Not only does climate change affect the production and distribution of food, it undermines people’s livelihoods and destabilizes food prices.
This week marks a critical point in measuring the severity of global climate change and associated impacts. The Intergovenmental Panel on Climate Change (IPCC) are compleing their updated report on the physical science behind climate change. This is the first comprehensive scientific update by the IPCC since 2007 and it will lay out a series of scenarios against which to measure ourselves as we work towards implementing the President’s Climate Action Plan.
The growing global climate change crisis can only be addressed in the context of persistent poverty and food insecurity in much of the world. In a post today entitled, “A hotter world is a hungrier world”, my colleague John Magrath links recent climate-related events to income and food insecurity globally. Check it out below, as well as Oxfam’s new policy brief, Growing Disruption: climate change, food and the fight against hunger.
The main impact of climate change on food supplies is often considered to be how rising temperatures, erratic rainfall, and climate “shocks” will directly damage crops, wiping out harvests and directly depriving poor farmers of the food that they grow to feed themselves and their families.
And indeed, we should be very worried about those impacts.
But thinking only about how climate shocks ruin crops can make us forget how most people actually obtain most of the food they eat; they don’t grow it for themselves, they buy it. Even smallholder farmers rarely obtain all of the food they need from their own production. They too buy food on the market, trading their earnings or what they grow for types of food that they can’t grow themselves.
Everyone, therefore, needs some income to buy some food. (And not only food of course, but they need money to pay for kids to go to school, to pay medical expenses and inevitably to pay taxes.)
So what happens if, as a result of climate change, suddenly your income drops by a quarter, or even a half? Even if food is still as available as ever in the market, your capacity to buy it has shrunk massively.
In Pakistan the devastating 2010 mega-flood destroyed over 570,000 hectares of crop land in Punjab and affected more than 20 million people. Eighty per cent of food reserves were lost. The destruction of crops and drowning of animals meant not only that people had nothing to eat, but that they had nothing to trade to be able to buy food as it became available.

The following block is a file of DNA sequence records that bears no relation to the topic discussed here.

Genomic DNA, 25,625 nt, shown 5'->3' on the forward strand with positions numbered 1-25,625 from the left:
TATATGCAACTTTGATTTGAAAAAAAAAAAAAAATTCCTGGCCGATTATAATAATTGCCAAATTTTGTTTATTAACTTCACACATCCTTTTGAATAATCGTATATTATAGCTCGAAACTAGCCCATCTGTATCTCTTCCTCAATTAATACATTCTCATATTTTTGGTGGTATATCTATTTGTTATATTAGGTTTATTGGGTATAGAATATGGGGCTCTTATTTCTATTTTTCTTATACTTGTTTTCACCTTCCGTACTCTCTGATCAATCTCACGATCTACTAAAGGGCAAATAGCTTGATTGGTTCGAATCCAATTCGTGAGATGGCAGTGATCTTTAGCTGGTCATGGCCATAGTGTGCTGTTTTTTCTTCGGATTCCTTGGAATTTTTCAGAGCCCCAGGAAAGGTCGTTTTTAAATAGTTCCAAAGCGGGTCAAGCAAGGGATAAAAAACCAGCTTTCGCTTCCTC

The flood caused a massive 75% reduction in income across all households affected. And more floods have followed every year since. Recently the World Food Programme warned that three consecutive years of floods have left about half of Pakistan’s population without “secure access” to enough food, which is up from a little over one-third a decade ago.
Or take the current situation in Central America. There a fungal disease of coffee called La Roya has suddenly gone berserk, infecting coffee plants across Guatemala, Honduras, El Salvador and Nicaragua. Coffee rust has been in the region for years, but its exceptional spread this year – including to higher-altitude coffee farms and plantations hitherto thought immune to the fungus – has been blamed in part on several years of above average temperatures and rainfall, creating the ideal humid conditions for the spores to spread.
Big farms can invest in prevention and control, including using more fungicides. But many small farmers face ruin. Their best tactic is to uproot sick bushes and plant new ones; but the new ones will not yield coffee beans for at least three years.
However, the most devastating impacts most likely will not be on coffee farmers themselves but on the 1.4 million unskilled laborers who depend on wages from coffee harvesting for much of their annual income. The statistics are truly frightening; daily income from the coffee harvest labor is likely to be up to 50% below average this year (2013/14) and next. Oxfam programs are gearing up to help.
Income insecurity has all sorts of knock-on effects. People may reduce their expenditure on not just food, but other important aspects of their lives, such as their children’s education, medical expenses, heating bills. In Russia, Oxfam interviewed farmers who were hit by the extreme heat wave in 2010 and then by a less publicized drought in 2012 and found many have got into serious debt.
“In 2010 we were not so bound by loans, we had fewer debts, but now the situation is completely different. We had to take money from the mafia and now that we go to bed, we are afraid they could cut our heads off or the bailiffs could come and take everything from our homes. Today we could basically declare ourselves bankrupt and close down the farm,” one farmer in Russian explained.
There are obviously many interlocking reasons for food insecurity in Pakistan, Central America or Russia (in fact, everywhere) but climatic shocks made worse by global warming have added a potent new threat multiplier and we are only just beginning to unravel how those threats may play out.
In the jargon of food security, impacts on access to food (cutting incomes and spoiling livelihoods, as well as increasing the cost of food) might be more significant than simply affecting food production and simple availability. This is the theme of a new briefing paper by Oxfam, Growing Disruption: climate change, food and the fight against hunger.
The brief says climate change need not–must not–further jeopardize people’s right to food. There is much that must be done. Alongside the resources going into crop research, we need measures that will safeguard people’s livelihoods, food reserves, social protection, and legal frameworks that establish and ensure implementation of the right to food.